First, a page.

A few previous studies have reported a relationship between prescription opioid use and mental health diagnoses.25-27 To our knowledge, only 2 prior studies have focused specifically on the use of analgesic pain medication in outpatients with PTSD.28,29 Both studies found higher rates of prescription opioid use in patients with PTSD, particularly those with the highest PTSD symptom severity scores.28,29 Patients with PTSD have been observed to have dysregulation of the endogenous opioid system through lower pain thresholds and lower endogenous opioid levels.30 Unfortunately, treatment with opioids among patients with mental health problems may result in or exacerbate substance abuse and worsening of mental health symptoms over time.25,31,32 Our results revealed that veterans with PTSD-prescribed opioids for pain used higher doses for longer periods and experienced substantially more adverse clinical outcomes than veterans with other or no mental health disorders.
Veterans with mental health problems, particularly PTSD, have barriers to seeking mental health treatment33 and preferentially use VA primary care.34,35 As in the broader community, most VA primary care clinicians lack specialized training in the management of comorbid pain and PTSD.11 In a recent small study that reported an increase in chronic opioid use in younger combat veterans, 80% of opioids were prescribed in primary care settings,36consistent with our finding that 77% of opioids were prescribed by VA primary care clinicians. It is possible that in the primary care setting, opioids may be prescribed to treat a poorly differentiated state of mental and physical pain.25 Morasco et al27 demonstrated that in a sample of veterans with multiple pain problems, those with the highest-risk medical and psychiatric comorbidity were the most likely to receive the highest-dose, highest-risk opioid therapy. This paradoxical finding suggests that patient distress can drive potentially inappropriate opioid therapy, perhaps because physicians do not know how else to handle these challenging patients.37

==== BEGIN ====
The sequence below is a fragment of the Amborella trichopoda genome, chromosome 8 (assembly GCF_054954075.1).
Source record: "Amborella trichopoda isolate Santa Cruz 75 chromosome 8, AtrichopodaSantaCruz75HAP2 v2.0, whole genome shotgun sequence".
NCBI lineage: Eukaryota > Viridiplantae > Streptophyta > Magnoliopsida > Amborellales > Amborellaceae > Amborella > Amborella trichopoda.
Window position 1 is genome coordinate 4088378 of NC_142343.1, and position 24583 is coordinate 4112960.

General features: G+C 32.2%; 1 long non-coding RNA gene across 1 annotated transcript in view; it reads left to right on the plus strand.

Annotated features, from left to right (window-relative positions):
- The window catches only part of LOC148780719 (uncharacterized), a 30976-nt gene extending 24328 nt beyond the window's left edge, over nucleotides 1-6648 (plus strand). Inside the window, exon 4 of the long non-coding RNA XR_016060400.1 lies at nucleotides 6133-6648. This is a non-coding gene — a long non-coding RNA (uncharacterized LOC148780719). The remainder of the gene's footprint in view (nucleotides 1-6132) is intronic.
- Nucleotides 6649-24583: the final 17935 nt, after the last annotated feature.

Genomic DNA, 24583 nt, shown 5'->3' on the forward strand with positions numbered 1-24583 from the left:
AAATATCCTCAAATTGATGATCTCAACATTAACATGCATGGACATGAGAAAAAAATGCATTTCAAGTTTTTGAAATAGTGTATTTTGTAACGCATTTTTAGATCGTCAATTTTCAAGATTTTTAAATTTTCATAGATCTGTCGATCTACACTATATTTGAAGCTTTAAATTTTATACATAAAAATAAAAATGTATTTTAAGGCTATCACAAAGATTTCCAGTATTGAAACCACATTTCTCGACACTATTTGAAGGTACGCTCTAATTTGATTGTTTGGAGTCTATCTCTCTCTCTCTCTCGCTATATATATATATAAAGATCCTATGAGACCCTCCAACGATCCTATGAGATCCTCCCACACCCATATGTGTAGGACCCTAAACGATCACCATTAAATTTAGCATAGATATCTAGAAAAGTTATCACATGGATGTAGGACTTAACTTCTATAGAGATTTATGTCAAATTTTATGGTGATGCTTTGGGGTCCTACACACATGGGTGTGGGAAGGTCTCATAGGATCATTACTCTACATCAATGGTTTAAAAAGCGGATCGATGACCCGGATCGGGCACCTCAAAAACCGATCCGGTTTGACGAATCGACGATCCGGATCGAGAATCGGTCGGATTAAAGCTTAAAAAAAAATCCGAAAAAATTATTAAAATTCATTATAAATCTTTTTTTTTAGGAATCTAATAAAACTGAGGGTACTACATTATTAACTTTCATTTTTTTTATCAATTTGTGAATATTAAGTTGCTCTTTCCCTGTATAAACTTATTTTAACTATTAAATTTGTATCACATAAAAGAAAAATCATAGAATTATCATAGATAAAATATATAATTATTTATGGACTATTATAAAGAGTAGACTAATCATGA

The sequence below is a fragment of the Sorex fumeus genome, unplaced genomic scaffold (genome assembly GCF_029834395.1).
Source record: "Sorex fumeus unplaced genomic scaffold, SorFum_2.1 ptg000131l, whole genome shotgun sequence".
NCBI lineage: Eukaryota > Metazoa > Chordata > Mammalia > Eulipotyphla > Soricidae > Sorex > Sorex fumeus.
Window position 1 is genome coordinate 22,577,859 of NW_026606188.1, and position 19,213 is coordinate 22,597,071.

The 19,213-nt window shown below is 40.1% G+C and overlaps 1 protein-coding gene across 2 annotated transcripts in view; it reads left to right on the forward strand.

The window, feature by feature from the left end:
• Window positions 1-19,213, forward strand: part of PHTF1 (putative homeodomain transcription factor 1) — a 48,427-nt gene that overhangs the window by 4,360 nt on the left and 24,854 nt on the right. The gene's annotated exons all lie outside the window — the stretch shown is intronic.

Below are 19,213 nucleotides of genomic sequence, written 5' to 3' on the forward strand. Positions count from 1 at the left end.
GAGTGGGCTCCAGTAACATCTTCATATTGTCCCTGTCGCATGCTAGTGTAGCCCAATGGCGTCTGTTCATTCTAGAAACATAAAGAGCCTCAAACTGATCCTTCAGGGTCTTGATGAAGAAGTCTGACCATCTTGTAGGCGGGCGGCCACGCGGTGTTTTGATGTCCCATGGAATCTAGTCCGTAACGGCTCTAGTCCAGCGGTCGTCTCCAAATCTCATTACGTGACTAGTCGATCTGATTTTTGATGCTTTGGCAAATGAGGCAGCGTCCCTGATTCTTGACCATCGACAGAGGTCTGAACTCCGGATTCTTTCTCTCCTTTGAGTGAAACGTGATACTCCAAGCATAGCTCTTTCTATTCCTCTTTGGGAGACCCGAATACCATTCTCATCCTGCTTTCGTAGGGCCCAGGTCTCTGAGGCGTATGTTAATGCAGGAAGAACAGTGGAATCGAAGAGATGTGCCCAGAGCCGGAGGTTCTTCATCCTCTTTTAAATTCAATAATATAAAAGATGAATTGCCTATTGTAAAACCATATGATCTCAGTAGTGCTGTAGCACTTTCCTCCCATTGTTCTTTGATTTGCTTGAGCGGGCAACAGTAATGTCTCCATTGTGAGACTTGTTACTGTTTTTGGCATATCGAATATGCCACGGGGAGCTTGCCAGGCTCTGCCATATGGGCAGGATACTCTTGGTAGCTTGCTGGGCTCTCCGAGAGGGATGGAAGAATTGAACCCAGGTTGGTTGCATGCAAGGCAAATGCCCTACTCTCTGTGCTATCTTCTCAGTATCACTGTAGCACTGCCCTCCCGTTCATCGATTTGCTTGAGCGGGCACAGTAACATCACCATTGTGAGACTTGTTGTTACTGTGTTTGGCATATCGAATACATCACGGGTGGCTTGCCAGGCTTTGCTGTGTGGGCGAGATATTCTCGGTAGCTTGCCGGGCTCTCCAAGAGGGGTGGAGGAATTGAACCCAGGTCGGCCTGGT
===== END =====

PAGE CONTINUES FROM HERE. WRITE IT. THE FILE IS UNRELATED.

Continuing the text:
Compared with other Iraq and Afghanistan war veterans, those with PTSD exhibited higher-risk opioid use and adverse clinical outcomes, including injuries and overdose. The prescription of opioids for patients who already abuse or are dependent on drugs and alcohol not only increases risk for abuse of opioids but also increases the risk of central nervous system depression and overdose.14,38 Despite VA guidelines that urge caution in opioid prescribing for persons with substance use disorders, we found that veterans with drug and alcohol use disorders were more likely to be prescribed opioids than veterans with no mental health diagnoses; this was especially true if they also had a comorbid PTSD diagnosis.14,38 In addition, veterans with PTSD had the greatest risk of being prescribed more than 1 opioid simultaneously and sedative hypnotic medication (typically a benzodiazepine) concurrently with opioids. The prescription of benzodiazepines is common in patients with PTSD, despite a lack of evidence for their efficacy.39 Numerous studies have highlighted the risk of overdose from the coprescription of benzodiazepines and opioids; therefore, alternative therapies should be considered for patients with pain and PTSD.40,41